Fulminant Tritrichomonas foetus ‘feline genotype’ infection in a 3-month old kitten associated with viral co-infection

Laura Setyo, Shannon L. Donahoe, and Jan Šlapeta


Original article:


Tritrichomonas foetus is a microscopic single-celled flagellated protozoan parasite which mainly causes colitis (large bowel diarrhea) in young cats and kittens. A 3-month-old Bengal kitten showed severe T. foetus infection of the colon, cecum and ileum with concurrent feline enteric coronavirus (FCoV) and feline panleukopenia virus (FPV). The kitten had an 8-day history of vomiting, diarrhoea, failure to thrive and coughing prior to being presented to the University of Sydney Veterinary Teaching Hospital. Protozoa filling the lumen and crypts and occasional invading into lamina propria were identified within the affected colon and confirmed by PCR as T. foetus‘feline genotype’. FCoV and FPV co-infection were also identified from fecal samples of the kitten via PCR. Immunosuppression caused by FPV may play a role in the unprecedented T. foetus infection intensity observed histologically.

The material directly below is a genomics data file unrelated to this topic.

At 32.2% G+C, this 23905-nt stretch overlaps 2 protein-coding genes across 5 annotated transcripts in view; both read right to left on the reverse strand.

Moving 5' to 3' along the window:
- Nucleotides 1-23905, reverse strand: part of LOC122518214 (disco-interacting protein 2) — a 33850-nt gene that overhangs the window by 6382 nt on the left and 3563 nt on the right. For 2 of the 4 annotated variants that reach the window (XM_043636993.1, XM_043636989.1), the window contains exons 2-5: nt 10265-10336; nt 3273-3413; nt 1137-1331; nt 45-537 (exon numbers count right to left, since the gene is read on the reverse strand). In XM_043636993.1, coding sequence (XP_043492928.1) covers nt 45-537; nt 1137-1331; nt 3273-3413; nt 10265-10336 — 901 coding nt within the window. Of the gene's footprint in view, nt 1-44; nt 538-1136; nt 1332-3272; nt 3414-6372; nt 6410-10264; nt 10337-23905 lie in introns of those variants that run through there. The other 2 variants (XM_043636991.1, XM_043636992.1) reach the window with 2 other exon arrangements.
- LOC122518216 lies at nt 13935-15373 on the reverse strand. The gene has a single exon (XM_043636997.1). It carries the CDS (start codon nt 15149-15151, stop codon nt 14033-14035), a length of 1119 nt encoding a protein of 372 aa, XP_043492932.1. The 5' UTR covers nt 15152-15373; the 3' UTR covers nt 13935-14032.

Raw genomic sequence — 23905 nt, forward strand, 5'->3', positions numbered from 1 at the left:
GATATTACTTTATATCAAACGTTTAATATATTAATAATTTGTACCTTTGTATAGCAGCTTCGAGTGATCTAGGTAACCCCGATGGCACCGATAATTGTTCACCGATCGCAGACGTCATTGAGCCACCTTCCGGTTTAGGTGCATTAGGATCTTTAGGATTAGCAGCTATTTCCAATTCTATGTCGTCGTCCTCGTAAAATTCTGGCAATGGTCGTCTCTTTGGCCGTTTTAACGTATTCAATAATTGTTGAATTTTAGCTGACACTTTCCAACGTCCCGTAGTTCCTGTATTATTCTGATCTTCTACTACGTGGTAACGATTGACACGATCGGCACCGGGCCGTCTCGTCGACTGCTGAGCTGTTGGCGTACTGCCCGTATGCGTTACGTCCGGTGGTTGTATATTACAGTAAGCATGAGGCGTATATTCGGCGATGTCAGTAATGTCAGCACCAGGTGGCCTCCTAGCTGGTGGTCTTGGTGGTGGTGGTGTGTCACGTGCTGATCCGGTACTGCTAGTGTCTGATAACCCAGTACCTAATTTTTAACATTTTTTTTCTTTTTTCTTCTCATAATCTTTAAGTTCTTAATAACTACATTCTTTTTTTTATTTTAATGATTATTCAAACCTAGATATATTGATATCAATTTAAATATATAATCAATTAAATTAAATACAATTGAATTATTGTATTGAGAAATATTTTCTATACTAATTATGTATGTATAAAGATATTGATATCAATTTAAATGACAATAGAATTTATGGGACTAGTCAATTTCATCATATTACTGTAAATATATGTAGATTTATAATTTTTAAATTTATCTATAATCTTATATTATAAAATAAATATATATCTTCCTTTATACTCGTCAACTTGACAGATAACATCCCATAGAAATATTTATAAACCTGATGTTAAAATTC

Gastrointestinal pathology in a cat co-infected with Tritrichomonas foetus, feline enteric coronavirus (FCoV) and feline panleukopenia virus (FPV). (A) Cross-section of the colon with marked protozoal (T. foetus) luminal infiltrate (arrows). ( B) Numerous teardrop-shaped T. foetus overlying the mucosal luminal surface of a crypt of Lieberkühn in the colon. (C) T. foetus (arrow) in the cross-section of the crypts of the colon. (D) Crypt abscesses containing cellular and karyorrhectic debris and T. foetus (arrows) in the colon. Note the invading T. foetus in the lamina propria (arrow outlines). (E) Severe attenuation of the superficial epithelium of the small intestinal of the cat PCR positive for FCoV and FPV. H&E. (Virtual Slide for Virtual Microscopy: VM05606).